But Madden told the committee that many retailers have not yet taken advantage of the technology. She said while the state has provided funding for business to pay for the $5,000 machine upgrade, many ‘‘just refuse.’’ If a store has an older model machine, they might have to shell out big bucks for a brand new machine that is compatible with the new technology, she said.
Hautala said only four machines are in the two counties his company serves.
And the machines are not ‘‘100 percent fool-proof,’’ Nichols said. If a person repeatedly puts an out-of-state can into the machine, it will often accept it, he said.
Michigan is not alone in its fight against bottle fraud. Mark Oldfield, spokesman for California’s Department of Resources Recycling and Recovery, said the state, which gives a 5-cent refund for most containers and 10 cents for those more than 24 ounces, is losing about $30 million to $50 million a year from redeeming out-of-state cans. The state’s redemption rate for the first six months of 2012 was 87 percent.
Oldfield said a new law in California this year requires people who bring in more than 25 pounds of aluminum or plastic, or more than 100 pounds of glass, to report the source and the destination of the material to the state. Border patrol stations along the major highways near the border also gather license plate numbers and information of vehicles seen bringing in cans and bottles.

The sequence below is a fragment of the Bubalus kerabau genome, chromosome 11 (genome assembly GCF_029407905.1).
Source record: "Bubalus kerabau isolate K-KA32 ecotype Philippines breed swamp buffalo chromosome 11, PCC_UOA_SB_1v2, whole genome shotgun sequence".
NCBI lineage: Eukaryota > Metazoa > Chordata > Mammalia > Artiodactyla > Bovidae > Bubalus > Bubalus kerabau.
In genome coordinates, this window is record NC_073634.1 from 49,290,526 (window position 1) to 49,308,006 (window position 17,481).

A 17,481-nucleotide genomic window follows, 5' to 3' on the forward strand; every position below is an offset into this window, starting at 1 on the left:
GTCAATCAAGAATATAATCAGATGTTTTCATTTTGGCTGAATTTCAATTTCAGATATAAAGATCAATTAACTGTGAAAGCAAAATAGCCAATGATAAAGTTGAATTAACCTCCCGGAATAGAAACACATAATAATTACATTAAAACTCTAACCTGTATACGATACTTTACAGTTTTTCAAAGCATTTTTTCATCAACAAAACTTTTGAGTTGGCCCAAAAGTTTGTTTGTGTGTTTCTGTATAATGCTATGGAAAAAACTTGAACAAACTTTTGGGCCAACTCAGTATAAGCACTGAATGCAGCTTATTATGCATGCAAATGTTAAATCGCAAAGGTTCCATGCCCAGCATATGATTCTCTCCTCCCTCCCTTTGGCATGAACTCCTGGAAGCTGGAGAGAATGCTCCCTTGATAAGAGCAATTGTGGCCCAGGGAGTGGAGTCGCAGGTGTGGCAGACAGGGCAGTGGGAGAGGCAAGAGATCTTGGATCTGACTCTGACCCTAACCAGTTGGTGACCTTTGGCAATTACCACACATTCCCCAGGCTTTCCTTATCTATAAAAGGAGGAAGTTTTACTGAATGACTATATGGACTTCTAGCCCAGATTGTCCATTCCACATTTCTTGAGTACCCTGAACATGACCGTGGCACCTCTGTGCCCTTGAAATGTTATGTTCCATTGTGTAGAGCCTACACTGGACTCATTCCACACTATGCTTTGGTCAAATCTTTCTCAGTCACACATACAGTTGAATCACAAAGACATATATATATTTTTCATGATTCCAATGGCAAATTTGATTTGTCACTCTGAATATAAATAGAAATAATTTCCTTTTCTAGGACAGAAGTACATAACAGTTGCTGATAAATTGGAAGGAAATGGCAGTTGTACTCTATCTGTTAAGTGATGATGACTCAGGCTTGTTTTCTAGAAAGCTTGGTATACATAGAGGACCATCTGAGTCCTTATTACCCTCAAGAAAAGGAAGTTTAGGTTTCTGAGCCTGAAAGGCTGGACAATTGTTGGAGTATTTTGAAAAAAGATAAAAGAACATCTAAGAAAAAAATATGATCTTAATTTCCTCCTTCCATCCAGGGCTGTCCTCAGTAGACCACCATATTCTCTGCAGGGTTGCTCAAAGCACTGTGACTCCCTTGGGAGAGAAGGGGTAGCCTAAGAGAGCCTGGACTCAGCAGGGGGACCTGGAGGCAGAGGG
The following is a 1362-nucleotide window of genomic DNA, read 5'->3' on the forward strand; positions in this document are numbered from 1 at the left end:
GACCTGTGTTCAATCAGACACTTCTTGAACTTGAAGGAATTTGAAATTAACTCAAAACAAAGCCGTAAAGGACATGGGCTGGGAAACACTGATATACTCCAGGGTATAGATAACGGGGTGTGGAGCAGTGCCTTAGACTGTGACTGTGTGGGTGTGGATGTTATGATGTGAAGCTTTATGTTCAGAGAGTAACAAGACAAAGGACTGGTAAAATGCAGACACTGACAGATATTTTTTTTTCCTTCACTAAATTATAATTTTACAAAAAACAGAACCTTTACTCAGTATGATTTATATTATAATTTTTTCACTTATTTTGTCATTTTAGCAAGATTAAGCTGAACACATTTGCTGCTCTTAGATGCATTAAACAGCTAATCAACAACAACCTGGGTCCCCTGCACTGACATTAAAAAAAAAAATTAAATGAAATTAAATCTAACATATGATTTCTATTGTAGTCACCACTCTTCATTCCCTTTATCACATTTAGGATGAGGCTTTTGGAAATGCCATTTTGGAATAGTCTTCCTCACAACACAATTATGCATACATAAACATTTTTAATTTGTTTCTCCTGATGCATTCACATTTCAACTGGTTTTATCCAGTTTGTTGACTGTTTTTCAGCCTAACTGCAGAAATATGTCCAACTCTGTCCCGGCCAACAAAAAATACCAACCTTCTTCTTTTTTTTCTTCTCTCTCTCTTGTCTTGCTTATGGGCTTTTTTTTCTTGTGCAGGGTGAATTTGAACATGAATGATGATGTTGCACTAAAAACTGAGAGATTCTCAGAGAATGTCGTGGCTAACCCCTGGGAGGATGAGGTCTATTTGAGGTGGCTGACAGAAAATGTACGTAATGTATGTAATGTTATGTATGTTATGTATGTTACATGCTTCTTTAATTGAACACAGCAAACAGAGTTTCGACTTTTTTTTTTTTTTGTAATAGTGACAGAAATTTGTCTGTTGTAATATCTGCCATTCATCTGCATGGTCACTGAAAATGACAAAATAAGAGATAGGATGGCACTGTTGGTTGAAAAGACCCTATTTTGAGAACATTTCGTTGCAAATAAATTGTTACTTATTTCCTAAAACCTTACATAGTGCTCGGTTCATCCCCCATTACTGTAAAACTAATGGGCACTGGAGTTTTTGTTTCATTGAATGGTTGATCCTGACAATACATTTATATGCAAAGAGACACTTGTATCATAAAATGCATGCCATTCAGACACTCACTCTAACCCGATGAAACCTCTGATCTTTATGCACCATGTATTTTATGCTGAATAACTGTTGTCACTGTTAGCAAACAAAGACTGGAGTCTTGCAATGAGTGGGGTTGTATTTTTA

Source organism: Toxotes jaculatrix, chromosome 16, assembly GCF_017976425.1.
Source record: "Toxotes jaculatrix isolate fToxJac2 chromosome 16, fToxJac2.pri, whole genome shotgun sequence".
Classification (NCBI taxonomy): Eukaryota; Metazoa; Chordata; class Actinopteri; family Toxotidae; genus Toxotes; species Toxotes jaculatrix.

Despite their best efforts to clamp down on fraudulent bottles, a federal lawsuit may shake things up even more. In 2012, a federal appeals court in Cincinnati struck down the Michigan law that makes beverage companies put a special mark on cans sold in the state. It said the Michigan law is illegally affecting interstate commerce by dictating where cans can be distributed.
Joy Yearout, spokeswoman for Michigan Attorney General Bill Schuette, said the office has requested a stay on the ruling and plans to file a petition with the U.S. Supreme Court in April.